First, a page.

Local 10 sheet metal apprentices have been going through their version of mid-term exams. More accurately, it’s a contest between the different classes but it serves an important function – it’s a barometer for each apprentice to check where their skills levels are in the different disciplines that a qualified journey worker needs to know.
During one week in February there were three groups competing. These groups were split up by classes: first year Commercial, second year Industrial and those apprentices in the Architectural sheet metal class.
Each class has different skills associated with common duties and applications in its area of focus. For example, the HVAC apprentices do a “duct run” they would perform in building a residential home. Ducts in a home are those silver-colored ducts near the ceiling that bring air from the air conditioning or furnace throughout a home to keep you cool in the summer or warm in the winter. They draw out the run, lay it out and then build it by bending and installing the metal.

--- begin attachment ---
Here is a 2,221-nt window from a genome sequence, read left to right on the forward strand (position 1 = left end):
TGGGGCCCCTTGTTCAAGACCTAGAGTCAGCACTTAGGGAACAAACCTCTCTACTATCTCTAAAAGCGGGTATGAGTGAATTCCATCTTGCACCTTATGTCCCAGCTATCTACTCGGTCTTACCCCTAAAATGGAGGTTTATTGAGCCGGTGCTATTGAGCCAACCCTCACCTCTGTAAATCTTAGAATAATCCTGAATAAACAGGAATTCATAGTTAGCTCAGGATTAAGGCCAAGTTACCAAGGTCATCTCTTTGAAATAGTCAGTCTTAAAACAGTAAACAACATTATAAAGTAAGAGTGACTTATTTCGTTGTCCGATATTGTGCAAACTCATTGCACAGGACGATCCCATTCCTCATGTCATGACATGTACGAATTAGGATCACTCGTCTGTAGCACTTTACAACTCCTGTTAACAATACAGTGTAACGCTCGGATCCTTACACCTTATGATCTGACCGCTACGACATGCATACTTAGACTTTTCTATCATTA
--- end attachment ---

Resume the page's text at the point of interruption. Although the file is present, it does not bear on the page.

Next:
The other classes get judged on the nuances of their specialties. The Industrial class gets tested on their welding abilities. The Architectural class designs and makes a rain cap for a chimney or a furnace exhaust. But what all three have in common is some knowledge in the use of computer assisted drawing (CAD).
“This keeps everybody on their toes and judges where they are at,” says Cory Nelson, Metro Area Sheet Metal JATC apprenticeship coordinator. “The students enjoy the friendly competition. These guys love it.”